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Connacht Tribune

Corofin hit the goal trail again in crushing Monivea/Abbey




WHILE it goes without saying that everyone is hugely thankful that sporting action has resumed and we still appear on course to complete a season, it is such a pity for the time being that only a handful of supporters are allowed the privilege to watch a team of Corofin’s class in full flight as they look destined to create history on their march to an eighth senior title in a row.
On a glorious day for football last Sunday, Corofin dismantled Monivea/Abbey in emphatic fashion, playing an electric brand of football that repeatedly cut holes in their opponent’s defensive alignment. Seven goals last time out against Oughterard, there could have been more again in Tuam Stadium but for some uncharacteristically sloppy finishing to rapier-like first half moves that left Brian Mulry’s side exposed.
It didn’t help that Cillian McDaid, Monivea/Abbey’s star turn, was an absentee, or that St. Bernard’s Connacht Junior Cup quarter final was scheduled for the same time, but Monivea/Abbey should still take a small shred of comfort from the fact that they competed well at times, created 19 scoring chances, and never dropped their heads despite the lost cause.
With no Connacht or All-Ireland club championship to have to try and peak for later in the year, Corofin look poised to lay down a serious marker on how far ahead of the pack they really are. New faces like Matthew Cooley and replacement Colin Kelly, who confidently netted two second-half goals on his debut, are being given their chance, while Ronan Steede, Martin Farragher, Bernard Power, and Daithí Burke were not required on this occasion.
Throw in the fact that Kevin O’Brien chose to keep Kieran Molloy and Gary Sice in reserve until deep into the second half and you start to seriously question whether any side in the county will be able to lay a glove on them this term. Ian Burke is motoring along nicely, Micheál Lundy appears revived back in a more attacking role, while veterans like Ciarán McGrath are haring around the pitch as if they have a point to prove.
Monivea/Abbey were lively all over the pitch early on and actually created one more scoring opportunity in the opening twelve minutes (5-4) but were unfortunately wasteful when it mattered and somehow found themselves trailing by 1-2 to 0-1.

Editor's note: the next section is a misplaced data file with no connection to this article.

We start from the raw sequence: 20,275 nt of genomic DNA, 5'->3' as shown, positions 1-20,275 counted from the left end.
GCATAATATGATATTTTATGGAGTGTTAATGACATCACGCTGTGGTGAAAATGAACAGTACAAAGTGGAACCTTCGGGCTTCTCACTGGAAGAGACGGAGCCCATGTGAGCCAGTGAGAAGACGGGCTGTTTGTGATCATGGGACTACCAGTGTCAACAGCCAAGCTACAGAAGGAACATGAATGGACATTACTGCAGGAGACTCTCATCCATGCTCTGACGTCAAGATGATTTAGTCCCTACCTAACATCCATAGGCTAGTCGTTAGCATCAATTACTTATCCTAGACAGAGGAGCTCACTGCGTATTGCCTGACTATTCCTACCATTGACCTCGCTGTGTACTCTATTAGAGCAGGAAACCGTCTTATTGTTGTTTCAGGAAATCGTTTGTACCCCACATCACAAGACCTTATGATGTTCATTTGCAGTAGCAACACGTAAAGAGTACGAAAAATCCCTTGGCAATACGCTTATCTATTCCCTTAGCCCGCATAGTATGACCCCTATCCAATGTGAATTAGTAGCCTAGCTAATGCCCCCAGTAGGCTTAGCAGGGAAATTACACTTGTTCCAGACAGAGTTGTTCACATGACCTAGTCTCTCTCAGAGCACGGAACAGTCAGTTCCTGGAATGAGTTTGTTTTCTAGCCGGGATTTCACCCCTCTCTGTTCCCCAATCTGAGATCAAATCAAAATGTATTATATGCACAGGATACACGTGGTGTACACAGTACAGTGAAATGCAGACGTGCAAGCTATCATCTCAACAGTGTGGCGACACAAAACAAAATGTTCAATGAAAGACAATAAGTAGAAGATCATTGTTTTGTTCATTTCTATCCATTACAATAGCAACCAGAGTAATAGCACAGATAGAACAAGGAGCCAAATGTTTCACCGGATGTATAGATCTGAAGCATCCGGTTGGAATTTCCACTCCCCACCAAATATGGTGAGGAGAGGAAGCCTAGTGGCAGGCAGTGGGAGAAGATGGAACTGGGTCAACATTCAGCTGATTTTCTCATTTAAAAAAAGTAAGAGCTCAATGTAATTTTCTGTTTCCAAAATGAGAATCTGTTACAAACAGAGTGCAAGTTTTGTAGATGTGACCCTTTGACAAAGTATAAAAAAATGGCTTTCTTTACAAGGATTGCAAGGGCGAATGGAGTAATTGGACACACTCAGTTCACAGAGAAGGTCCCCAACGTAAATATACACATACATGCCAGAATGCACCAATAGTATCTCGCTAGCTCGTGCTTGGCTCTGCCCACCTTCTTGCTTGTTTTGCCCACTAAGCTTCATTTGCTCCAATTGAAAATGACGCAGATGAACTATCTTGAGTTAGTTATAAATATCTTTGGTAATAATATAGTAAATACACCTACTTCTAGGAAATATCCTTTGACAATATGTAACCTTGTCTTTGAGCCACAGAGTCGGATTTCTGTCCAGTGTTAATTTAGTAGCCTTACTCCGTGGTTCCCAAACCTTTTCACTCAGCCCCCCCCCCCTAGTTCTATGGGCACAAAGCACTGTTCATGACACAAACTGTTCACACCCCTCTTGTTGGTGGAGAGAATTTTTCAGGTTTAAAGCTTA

Corofin’s movement and accuracy were already sublime, with Lundy, Burke, and Cooley lining up in an I formation down the middle of the attack and Darragh Silke offering himself as a highly effective link man in transition. Jason Leonard and Dylan Canney provided width when needed while the defensive Dylan’s, Wall and McHugh, tore forward when the chances arose.
Ian Burke’s sharp turn on eight minutes left Caelom Mulry in his wake, but when a goal looked likely Burke drove just over the bar. Three minutes later the dam broke when Lundy curled a pass into Cooley in space, and he picked out McHugh on the burst who slotted to the net at his ease.
A Brian Moran free registered Monivea/Abbey’s first score shortly after, but the die had already been cast. Jason Leonard drove over a ’45 after Burke had been denied by some last gasp defending before Canney clipped over a classy score where Lundy and Burke were involved again.

Extended report will appear in this week’s Connacht Tribune.

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Connacht Tribune

Galway minor footballers stun Kerry in brilliant win



NOT many minor teams would have coped with the adversity and setbacks which stalked Galway’s championship summer, or much less end up looking forward to an All-Ireland final appearance in over a fortnight’s time.

Donal Ó Fatharta’s latest batch of minor footballers have had their mettle well and truly tested over the past couple of months, notably when falling twice in the provincial title race and also having to overcome a numerical disadvantage in a key match against a quality Sligo outfit.

The fact that Galway came through all those difficulties to contest last Sunday’s absorbing All-Ireland semi-final was a tribute to the squad’s character and resolve. Quite simply, this is a group of players wearing maroon jerseys who don’t know when to give up.

Having comfortably dispensed with Leinster champions Kildare in the All-Ireland quarter-final – Galway teams at all levels seem to have the Indian sign over the Lilywhites – they had clearly parked a heartbreaking extra-time loss to Mayo in the Connacht decider. It meant they headed to GAA headquarters in good fettle and no doubts about their bottle.

In the opposition corner, however, was a Kerry team trying to maintain the county’s push for an unprecedented sixth consecutive All-Ireland minor title. The Kingdom were also unbeaten in 34 matches at this level and were strong favourites to carry the day.

But the Galway players were both undaunted and ready for the challenge. They rose to the occasion in magnificent style and, pretty soon, it was evident that this was going to be no walk in the park for the highly-rated Kerry boys.

Galway thrived in the open spaces of Croke Park in producing their most accomplished display of the campaign.

Read full match coverage in Tribune Sport.